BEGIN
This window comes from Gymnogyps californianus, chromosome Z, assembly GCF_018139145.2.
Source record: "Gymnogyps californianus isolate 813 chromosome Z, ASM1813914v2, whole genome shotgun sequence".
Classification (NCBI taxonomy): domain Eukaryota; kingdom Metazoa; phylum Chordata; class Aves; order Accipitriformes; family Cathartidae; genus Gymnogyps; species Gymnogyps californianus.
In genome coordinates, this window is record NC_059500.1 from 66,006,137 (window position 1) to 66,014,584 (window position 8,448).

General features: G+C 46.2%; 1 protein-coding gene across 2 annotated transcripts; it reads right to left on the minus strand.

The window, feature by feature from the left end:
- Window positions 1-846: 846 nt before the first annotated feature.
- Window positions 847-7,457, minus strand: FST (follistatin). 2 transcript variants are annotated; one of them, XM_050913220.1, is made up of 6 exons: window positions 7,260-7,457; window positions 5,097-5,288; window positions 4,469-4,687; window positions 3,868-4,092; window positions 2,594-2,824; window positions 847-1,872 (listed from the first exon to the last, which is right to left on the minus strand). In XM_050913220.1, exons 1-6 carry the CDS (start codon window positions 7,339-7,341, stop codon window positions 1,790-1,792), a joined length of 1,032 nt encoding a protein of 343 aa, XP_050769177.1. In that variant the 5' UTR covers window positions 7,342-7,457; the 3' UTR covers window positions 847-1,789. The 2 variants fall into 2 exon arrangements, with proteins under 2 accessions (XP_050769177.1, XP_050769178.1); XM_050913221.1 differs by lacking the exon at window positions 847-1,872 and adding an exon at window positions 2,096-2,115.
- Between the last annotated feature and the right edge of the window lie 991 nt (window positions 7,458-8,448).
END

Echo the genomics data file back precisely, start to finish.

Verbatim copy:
This window comes from Gymnogyps californianus, chromosome Z, assembly GCF_018139145.2.
Source record: "Gymnogyps californianus isolate 813 chromosome Z, ASM1813914v2, whole genome shotgun sequence".
Classification (NCBI taxonomy): domain Eukaryota; kingdom Metazoa; phylum Chordata; class Aves; order Accipitriformes; family Cathartidae; genus Gymnogyps; species Gymnogyps californianus.
In genome coordinates, this window is record NC_059500.1 from 66,006,137 (window position 1) to 66,014,584 (window position 8,448).

General features: G+C 46.2%; 1 protein-coding gene across 2 annotated transcripts; it reads right to left on the minus strand.

The window, feature by feature from the left end:
- Window positions 1-846: 846 nt before the first annotated feature.
- Window positions 847-7,457, minus strand: FST (follistatin). 2 transcript variants are annotated; one of them, XM_050913220.1, is made up of 6 exons: window positions 7,260-7,457; window positions 5,097-5,288; window positions 4,469-4,687; window positions 3,868-4,092; window positions 2,594-2,824; window positions 847-1,872 (listed from the first exon to the last, which is right to left on the minus strand). In XM_050913220.1, exons 1-6 carry the CDS (start codon window positions 7,339-7,341, stop codon window positions 1,790-1,792), a joined length of 1,032 nt encoding a protein of 343 aa, XP_050769177.1. In that variant the 5' UTR covers window positions 7,342-7,457; the 3' UTR covers window positions 847-1,789. The 2 variants fall into 2 exon arrangements, with proteins under 2 accessions (XP_050769177.1, XP_050769178.1); XM_050913221.1 differs by lacking the exon at window positions 847-1,872 and adding an exon at window positions 2,096-2,115.
- Between the last annotated feature and the right edge of the window lie 991 nt (window positions 7,458-8,448).